Sunday, April 15, 2007

Character and Context

In The Tipping Point, in the chapter about 'the power of context', Gladwell writes about the relationship between character, context and behavior. He writes:
The mistake we make in thinking of character as something unified and all-encompassing is very similar to a kind of blind spot in the way we process information. Psychologists call this tendency the Fundamental Attribution Error (FAE), which is a fancy way of saying that when it comes to interpreting other people's behavior, human beings invariably make the mistake of overestimating the importance of fundamental character traits and underestimating the importance of the situation and context. We will always reach for a "dispositional" explanation for events, as opposed to a contextual explanation.
He then continues:
Character, then, isn't what we think it is or, rather, what we want it to be. It isn't a stable, easily identifiable set of closely related traits, and it only seems that way because of a glitch in the way our brains are organized. Character is more like a bundle of habits and tendencies and interests, loosely bound together and dependent, at certain times, on circumstance and context. The reason that most of us seem to have a consistent character is that most of us are really good at controlling our environment. I have a lot of fun at dinner parties. As a result, I throw a lot of dinner parties and my friends see me there and think that I'm fun. But if I couldn't have lots of dinner parties, if my friends instead tended to see me in lots of different situations of which I had little or no control - like, say, faced with four hostile youths in a filthy, broken-down subway - they probably wouldn't think of me as fun anymore.
Gladwell also sites this study about a test of seminary students studying the story of the Good Samaritan and which ones will stop to help someone. [You guys and gals at Grace have heard this story before.]
"What this study is suggesting, in other words, is that the convictions of your heart and the actual contexts of your thoughts are less important, in the end, in guiding your actions than the immediate context of your behavior.... we need to remember that small changes in context can be just as important in tipping epidemics, even though that fact appears to violate some of our most deeply held assumptions about human nature."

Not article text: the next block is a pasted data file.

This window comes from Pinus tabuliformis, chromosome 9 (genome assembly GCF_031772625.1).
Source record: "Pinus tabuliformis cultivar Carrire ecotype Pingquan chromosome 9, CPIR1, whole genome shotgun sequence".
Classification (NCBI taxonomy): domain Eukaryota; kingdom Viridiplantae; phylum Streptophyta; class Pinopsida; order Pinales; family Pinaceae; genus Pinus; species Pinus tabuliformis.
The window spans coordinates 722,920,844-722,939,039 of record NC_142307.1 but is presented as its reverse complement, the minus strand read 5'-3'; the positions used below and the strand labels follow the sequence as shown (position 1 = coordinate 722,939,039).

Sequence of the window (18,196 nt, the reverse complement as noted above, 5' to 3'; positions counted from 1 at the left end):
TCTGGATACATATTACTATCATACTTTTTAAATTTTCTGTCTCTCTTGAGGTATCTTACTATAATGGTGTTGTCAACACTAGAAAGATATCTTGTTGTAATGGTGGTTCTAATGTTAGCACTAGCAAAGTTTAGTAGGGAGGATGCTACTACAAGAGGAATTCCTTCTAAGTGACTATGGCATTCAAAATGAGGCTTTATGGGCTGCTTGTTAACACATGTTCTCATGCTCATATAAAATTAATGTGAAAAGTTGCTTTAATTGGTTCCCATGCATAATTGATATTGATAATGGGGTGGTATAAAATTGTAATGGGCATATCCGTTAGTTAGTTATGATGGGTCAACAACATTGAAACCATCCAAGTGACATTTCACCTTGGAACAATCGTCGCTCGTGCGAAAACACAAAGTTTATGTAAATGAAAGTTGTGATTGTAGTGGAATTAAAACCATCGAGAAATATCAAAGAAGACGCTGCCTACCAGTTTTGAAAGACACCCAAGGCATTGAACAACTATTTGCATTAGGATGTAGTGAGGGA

I read this chapter over and over for about a week, trying to wrap my head around the idea that character doesn't matter. Is that really what Gladwell is saying, and if so, the leadership paradigm I have used for my whole life has been wrong.

Instead, I think his point is *not* that character or belief systems or convictions don't matter. Rather, his point is that context, culture and environment matter *a lot more* than we give them credit for. And one of the mantras of SPACE has been that context and culture are significant.

If Gladwell is right, it should make us think about:
- Teaching students about engaging culture on a deep level, both their own and ones they travel to, is important.
- How much of the way we currently *do* spiritual formation relies on teaching and molding character versus understanding context?
- Since the Gospel was meant to be moving from culture to culture, how are environments more significant for us [and that would be you too by the way] who have been blessed with it in order to bless others? [And the idea that contextualization is a Biblical principle.]

But at it's essence for SPACE, *everything* about the environment, context and opportunities we create for students communicates that the precious students we have been privileged to share time with - we must communicate that *they* CAN and MUST can change the world.

[Related - most of you have probably heard about the Washington Post article, "Pearls Before Breakfast." Also brings up the idea of context.]

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